Roberta hit on something big, though. Really big. She found a series of emails from mid to late February talking about how they were going to deal with Psycho Gecko. That name sounded familiar. The new head of Hephaestus, going by the name Prime, wrote that he wanted all sites to secure themselves against possible infiltration and gave a list of recommendations, like reinforced doors, increased communication, and close examination of anyone seen entering at the wrong time or place.
Then there was the email that got circulated amongst various high-ranking members of the group asking for suggestions on a team they were assembling to take me out. They didn’t want an army, but they needed a big enough group to overwhelm me. “Membership should be include those with capabilities specifically capable of negating the target’s ability to deceive people. If possible, find resources who have a personal stake in defeating the target.”
It was Pivot who suggested eight would be a good number. She suggested Dr. Typhoon and Terrorjaw would be ideal candidates due to their strength and how well they could find me. “I don’t feel it’s in the best interests of our goal to recruit someone who has a personal vendetta against him. They are likely to disobey orders and compromise the entire operation.” Others had a few ideas, like hiring heroes to join the team or creating a crop of superhumans tailored to defeat me.
I found it amusing that the Three Mile Island overseer claimed he had one man who could do the job all on his own. Amplitude, he assured them, would squash me like a bug. Prime’s response was simply “Approved.”
At some point while I read over everything, Roberta brought me a pizza fresh out of the oven and set it down next to me, then set two of her claws on the back of my chair and started reading over my shoulder. I hooked a foot under the console so I wouldn’t tip back from the extra weight.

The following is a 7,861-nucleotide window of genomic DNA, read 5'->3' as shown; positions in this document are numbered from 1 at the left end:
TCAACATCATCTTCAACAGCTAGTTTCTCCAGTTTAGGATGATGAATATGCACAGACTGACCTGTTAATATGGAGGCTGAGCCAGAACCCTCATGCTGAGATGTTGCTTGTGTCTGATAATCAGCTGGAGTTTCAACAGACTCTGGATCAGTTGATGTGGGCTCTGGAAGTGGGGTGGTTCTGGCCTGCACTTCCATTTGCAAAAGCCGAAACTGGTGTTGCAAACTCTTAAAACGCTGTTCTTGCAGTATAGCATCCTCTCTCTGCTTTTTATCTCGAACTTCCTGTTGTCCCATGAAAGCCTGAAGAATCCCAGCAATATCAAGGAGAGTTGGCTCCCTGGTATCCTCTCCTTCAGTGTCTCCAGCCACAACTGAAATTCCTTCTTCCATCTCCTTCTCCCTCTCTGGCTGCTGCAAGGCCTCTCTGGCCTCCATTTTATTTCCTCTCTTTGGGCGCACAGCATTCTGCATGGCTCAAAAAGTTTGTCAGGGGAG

After reading up on me, Pivot suggested they do their best to separate me from Mix N’Max too. That, along with her suggestions lining up better with Prime’s wishes, got her the team. She was told to take over recruiting and coordinating the group with regular Hephaestus resources. He told her to step on as many toes as she needed to get this done. That worked real well with Faustus, didn’t it?
Why dwell on the past, right? Aside from that personal stake bit, what possible use did any of this information serve? Setting aside my own interest in how they threw it together, I asked myself the same question. They put a lot of work into this just because they didn’t like how I wanted to be paid.
The last reply that went out to everyone on that teambuilding email even showed Prime informing everyone to “Ignore Psycho Gecko’s threats. He likes to bluff people and get what he wants through his reputation. If we put that reputation to the test, we can break it.” The date on it was March 1st.
This Prime guy bothered me. Something about that tone, how he acted like he knew me, this insistence on going after me. I checked back through specific conversations I had saved as being linked to this whole mess, all the way back to when Hephaestus hired me to raid a place. That’s what started the whole mess.
It made me sit up and reexamine those emails. Startled, Roberta shuffled around next to me. “What is it?” she asked, behind her mouth tube so it wasn’t too close to my face.
Prime didn’t come after me to make himself look better or to make Hephaestus look like a major player. “It wasn’t because they didn’t want to pay me with song rights. It wasn’t even because I was an ass to the contact person,” I told her. My little review showed I pulled the Hephaestus job on March 9th. ”I didn’t give them an excuse to want to kill me. They manufactured one. I think whatever’s going on here is personal.”